PPAR<tex>$\alpha$</tex> gene expression correlates with severity and histological treatment response in patients with Non-alcoholic Steatohepatitis
Faculty of Medicine and Health Sciences
Faculty of Pharmaceutical, Biomedical and Veterinary Sciences . Biomedical Sciences
University Hospital Antwerp
Journal of hepatology. - Amsterdam
, p. 164-173
University of Antwerp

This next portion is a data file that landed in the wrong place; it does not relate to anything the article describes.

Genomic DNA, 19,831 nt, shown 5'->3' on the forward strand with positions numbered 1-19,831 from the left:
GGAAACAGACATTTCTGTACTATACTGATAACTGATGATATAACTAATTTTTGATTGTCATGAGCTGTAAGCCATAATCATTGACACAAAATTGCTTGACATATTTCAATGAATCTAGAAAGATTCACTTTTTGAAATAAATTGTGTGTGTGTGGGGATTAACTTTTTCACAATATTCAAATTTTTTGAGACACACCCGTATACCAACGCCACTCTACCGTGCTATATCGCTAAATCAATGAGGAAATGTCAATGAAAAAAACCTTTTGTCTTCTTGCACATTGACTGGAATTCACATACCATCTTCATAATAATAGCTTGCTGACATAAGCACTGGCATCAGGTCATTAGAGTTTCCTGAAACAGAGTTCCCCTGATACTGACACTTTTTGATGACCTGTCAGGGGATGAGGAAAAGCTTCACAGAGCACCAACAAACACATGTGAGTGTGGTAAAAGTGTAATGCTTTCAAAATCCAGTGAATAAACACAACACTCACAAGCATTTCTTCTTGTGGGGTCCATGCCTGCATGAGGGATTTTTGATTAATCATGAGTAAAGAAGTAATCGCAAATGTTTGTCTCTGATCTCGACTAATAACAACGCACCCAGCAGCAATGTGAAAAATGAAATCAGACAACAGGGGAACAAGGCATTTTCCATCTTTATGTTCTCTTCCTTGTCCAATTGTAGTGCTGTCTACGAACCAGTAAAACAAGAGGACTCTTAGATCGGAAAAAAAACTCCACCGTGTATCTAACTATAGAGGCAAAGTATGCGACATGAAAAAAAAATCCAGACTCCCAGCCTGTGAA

Background and aims Peroxisome proliferator-activated receptors (PPARs) have been implicated in NASH pathogenesis, mainly based on animal data. Gene expression data in NASH patients are scarce. We studied liver PPARα, β/δ and γ expression in a large cohort of obese patients assessed for presence of NAFLD at baseline and 1 year follow-up. Methods Patients presenting to the obesity clinic underwent a hepatic work-up. If NAFLD was suspected, liver biopsy was performed. Gene expression was studied by mRNA quantification. Patients were reassessed after 1 year. Results 125 patients were consecutively included with follow-up including liver biopsy in n=85. Liver PPARα expression negatively correlated with presence of NASH (p=0.001) and with severity of steatosis (p=0.003), ballooning (p=0.001), NASH activity score (p=0.008) and fibrosis (p=0.003). PPARα expression was positively correlated to adiponectin (R2=0.345, p=0.010) and inversely correlated to visceral fat (R2=-0.343, p<0.001), HOMA IR (R2=-0.411, p<0.001) and CK18 (R2=-0.233, p=0.012). Liver PPARβ/δ and PPARγ expression did not correlate with any histological feature nor with glucose metabolism or serum lipids. At 1 year, correlation of PPARα expression with liver histology was confirmed. In longitudinal analysis, an increase in expression of PPARα and its target genes was significantly associated with histological improvement (p=0.008). Conclusion Human liver PPARα gene expression negatively correlates with NASH severity, visceral adiposity and insulin resistance and positively with adiponectin. Histological improvement is associated with an increase in expression of PPARα and its target genes. These data might suggest that PPARα is a potential therapeutic target in NASH.